Classic Cocktails Workshop at Cook & Brown Public House
Tuesday, August 17, 2010
Cook & Brown Public House Cocktail Workshop - Improved Old Fashioned
It was a good night for cocktail lovers.
Sunday evening at Cook & Brown Public House in Providence was the first in a planned series of Cocktail Workshops given by their bartender Chris Amirault. The workshop was co-sponsored by the eGullet Society for Culinary Arts & Letters, of which Amirault is a director and moderator. Amirault has a wealth of cocktail knowledge and hosted this first workshop on the topic of Classic Cocktails, leading the attendees through the basics, including foundational ratios and principles, spirits and other ingredients and as he says, the crucial role of ice. This wasn’t a “here are some recipes class” but a good lesson in how to build basic cocktails from which you could go off and create your own drinks or work off a recipe with a better understanding of why the ingredients and procedure work the way they do.
Cook & Brown Public House Cocktail Workshop - Chris Amirault
Amirault started off by making Improved Old Fashioneds for everyone and explaining the full range of spirits from whiskeys and whiskys through gin, brandy, cognac, rum, tequila, mexcal and vodka. He said he wanted to explain the principles of making a cocktail, letting the taste of the spirits and other ingredients dictate to your palate a sense of what to do with them. Some people like drinks sweeter than others or more bitter or more tart. Once you understood the taste of these spirits - along with other alcoholic ingredients like liqueurs and bitters, and non-alcoholic ingredients like simple syrup, juices and herbs - you could experiment with creating your own basic cocktails.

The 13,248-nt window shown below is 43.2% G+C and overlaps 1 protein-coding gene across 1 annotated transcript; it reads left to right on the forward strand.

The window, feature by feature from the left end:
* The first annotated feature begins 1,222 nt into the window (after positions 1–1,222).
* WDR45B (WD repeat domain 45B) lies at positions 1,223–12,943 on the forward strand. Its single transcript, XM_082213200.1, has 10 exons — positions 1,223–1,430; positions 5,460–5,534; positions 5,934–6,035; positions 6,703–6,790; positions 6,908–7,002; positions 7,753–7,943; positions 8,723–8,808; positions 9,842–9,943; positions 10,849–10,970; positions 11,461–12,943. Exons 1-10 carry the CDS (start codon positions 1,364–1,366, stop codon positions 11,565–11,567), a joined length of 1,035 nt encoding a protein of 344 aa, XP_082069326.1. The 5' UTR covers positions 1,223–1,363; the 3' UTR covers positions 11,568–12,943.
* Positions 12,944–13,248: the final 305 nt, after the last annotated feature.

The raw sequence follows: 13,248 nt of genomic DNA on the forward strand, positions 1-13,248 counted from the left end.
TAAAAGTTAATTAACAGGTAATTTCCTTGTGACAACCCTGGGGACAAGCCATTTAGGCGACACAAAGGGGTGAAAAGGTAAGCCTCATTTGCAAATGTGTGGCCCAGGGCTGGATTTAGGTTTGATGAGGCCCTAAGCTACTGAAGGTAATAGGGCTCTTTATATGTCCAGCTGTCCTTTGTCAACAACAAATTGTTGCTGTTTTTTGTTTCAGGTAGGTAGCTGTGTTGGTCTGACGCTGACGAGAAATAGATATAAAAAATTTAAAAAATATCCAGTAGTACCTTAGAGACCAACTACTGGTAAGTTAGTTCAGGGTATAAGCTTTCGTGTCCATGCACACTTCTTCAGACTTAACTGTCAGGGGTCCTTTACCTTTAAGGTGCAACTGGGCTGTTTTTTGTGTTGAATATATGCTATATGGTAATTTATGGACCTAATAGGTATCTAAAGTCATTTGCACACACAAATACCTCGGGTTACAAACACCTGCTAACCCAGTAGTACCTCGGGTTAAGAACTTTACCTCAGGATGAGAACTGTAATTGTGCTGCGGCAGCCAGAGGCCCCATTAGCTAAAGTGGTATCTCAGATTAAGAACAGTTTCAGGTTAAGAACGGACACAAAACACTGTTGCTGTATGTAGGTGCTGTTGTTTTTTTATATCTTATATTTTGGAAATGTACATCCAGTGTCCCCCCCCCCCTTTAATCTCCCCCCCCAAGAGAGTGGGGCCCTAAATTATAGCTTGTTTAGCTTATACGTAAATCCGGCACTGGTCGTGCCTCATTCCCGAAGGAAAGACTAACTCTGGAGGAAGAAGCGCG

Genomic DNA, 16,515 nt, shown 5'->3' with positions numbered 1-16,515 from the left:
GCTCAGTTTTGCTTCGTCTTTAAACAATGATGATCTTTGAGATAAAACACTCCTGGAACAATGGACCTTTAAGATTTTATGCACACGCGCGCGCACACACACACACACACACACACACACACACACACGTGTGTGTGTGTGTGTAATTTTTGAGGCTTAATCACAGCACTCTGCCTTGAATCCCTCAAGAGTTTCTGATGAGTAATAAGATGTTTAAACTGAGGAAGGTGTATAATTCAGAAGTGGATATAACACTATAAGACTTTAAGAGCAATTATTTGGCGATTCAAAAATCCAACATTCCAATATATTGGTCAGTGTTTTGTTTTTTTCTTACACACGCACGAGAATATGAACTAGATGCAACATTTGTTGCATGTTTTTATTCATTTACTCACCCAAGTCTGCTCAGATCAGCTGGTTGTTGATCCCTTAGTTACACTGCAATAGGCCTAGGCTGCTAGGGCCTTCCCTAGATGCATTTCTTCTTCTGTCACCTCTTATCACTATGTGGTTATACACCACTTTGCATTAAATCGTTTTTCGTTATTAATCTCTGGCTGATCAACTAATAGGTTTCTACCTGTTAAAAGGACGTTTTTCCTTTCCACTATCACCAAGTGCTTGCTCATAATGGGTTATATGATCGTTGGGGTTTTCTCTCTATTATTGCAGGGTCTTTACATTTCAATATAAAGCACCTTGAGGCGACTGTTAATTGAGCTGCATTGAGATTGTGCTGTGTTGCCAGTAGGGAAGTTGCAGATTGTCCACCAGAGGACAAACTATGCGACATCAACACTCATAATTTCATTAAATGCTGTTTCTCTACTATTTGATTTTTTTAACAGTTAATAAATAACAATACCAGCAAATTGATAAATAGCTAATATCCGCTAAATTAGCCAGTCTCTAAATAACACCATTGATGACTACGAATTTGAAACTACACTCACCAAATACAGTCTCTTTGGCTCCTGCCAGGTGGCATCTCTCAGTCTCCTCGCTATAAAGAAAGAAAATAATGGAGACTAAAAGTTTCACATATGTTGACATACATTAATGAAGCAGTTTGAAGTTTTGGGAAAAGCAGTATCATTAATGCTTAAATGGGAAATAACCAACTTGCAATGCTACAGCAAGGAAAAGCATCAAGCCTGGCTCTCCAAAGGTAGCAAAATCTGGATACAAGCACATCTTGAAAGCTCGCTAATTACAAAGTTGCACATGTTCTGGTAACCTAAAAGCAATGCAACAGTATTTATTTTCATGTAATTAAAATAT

Cook & Brown Public House Cocktail Workshop - Rittenhouse Rye
It was Amirault’s inside tips that drove his talking points, often drawing him off on a valuable tangent as he showed the proper way to bruise mint - delicately, not with a heavy-handed muddler - or described the best way to store ice (well below freezing and properly drained). As with cooking, technique serves the cocktail and treating your ingredients with respect will get more flavor out of them. Amirault spent a good amount of time on the topic of ice, saying that most bad drinks are caused by bad ice handling. He thoroughly described and then illustrated what happens with the different techniques of shaking or stirring your cocktail.
Cook & Brown Public House Cocktail Workshop
Overall, the workshop was extremely informative and aided the ultimate goal of places like Cook & Brown is to raise cocktail awareness in Rhode Island. As with the now-wide availability of foods that were unheard of in New England 10 or 20 years ago, the more people interested in good cocktail making can only help to get more cocktails served and better ingredients sold locally.
Cook & Brown Public House Cocktail Workshop - Smoked Bluefish Fritters
Cook & Brown’s chef and co-owner Nemo Bolin, who sent out some delicious dishes - Smoked Bluefish Fritters, liver pate with country toast and some sorbets - said Cook & Brown was very lucky to have Chris. “It’s been a wonderful collaboration," he told me. "Chris has a wealth of knowledge and information on classic cocktails.” The two main goals with their cocktail program are “to have a lot of fun and inform people.” For his part, Amirault said he was “thrilled people are coming and care about good cocktails.”
Cook & Brown Public House, 959 Hope St., Providence, RI 02906 401-273-7275
Cook & Brown Public House Cocktail Workshop - bar
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